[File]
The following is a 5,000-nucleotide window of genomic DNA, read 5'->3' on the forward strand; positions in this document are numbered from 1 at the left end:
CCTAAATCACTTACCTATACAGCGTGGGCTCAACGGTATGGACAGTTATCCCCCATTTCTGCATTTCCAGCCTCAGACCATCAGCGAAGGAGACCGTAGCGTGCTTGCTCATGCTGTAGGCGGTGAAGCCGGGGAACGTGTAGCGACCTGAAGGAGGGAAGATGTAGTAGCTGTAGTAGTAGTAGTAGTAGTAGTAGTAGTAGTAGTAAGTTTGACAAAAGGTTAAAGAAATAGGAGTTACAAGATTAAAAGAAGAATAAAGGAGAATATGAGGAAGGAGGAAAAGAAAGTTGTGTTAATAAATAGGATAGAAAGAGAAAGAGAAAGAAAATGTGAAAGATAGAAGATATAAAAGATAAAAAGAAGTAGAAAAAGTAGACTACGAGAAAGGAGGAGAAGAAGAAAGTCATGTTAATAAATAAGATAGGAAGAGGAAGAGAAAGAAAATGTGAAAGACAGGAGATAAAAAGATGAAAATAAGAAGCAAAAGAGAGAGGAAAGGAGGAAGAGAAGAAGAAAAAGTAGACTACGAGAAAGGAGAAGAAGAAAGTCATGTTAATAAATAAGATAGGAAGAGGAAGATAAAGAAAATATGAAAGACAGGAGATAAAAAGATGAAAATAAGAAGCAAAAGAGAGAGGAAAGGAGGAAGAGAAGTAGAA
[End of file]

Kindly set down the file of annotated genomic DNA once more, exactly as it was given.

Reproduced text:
The following is a 5,000-nucleotide window of genomic DNA, read 5'->3' on the forward strand; positions in this document are numbered from 1 at the left end:
CCTAAATCACTTACCTATACAGCGTGGGCTCAACGGTATGGACAGTTATCCCCCATTTCTGCATTTCCAGCCTCAGACCATCAGCGAAGGAGACCGTAGCGTGCTTGCTCATGCTGTAGGCGGTGAAGCCGGGGAACGTGTAGCGACCTGAAGGAGGGAAGATGTAGTAGCTGTAGTAGTAGTAGTAGTAGTAGTAGTAGTAGTAGTAAGTTTGACAAAAGGTTAAAGAAATAGGAGTTACAAGATTAAAAGAAGAATAAAGGAGAATATGAGGAAGGAGGAAAAGAAAGTTGTGTTAATAAATAGGATAGAAAGAGAAAGAGAAAGAAAATGTGAAAGATAGAAGATATAAAAGATAAAAAGAAGTAGAAAAAGTAGACTACGAGAAAGGAGGAGAAGAAGAAAGTCATGTTAATAAATAAGATAGGAAGAGGAAGAGAAAGAAAATGTGAAAGACAGGAGATAAAAAGATGAAAATAAGAAGCAAAAGAGAGAGGAAAGGAGGAAGAGAAGAAGAAAAAGTAGACTACGAGAAAGGAGAAGAAGAAAGTCATGTTAATAAATAAGATAGGAAGAGGAAGATAAAGAAAATATGAAAGACAGGAGATAAAAAGATGAAAATAAGAAGCAAAAGAGAGAGGAAAGGAGGAAGAGAAGTAGAA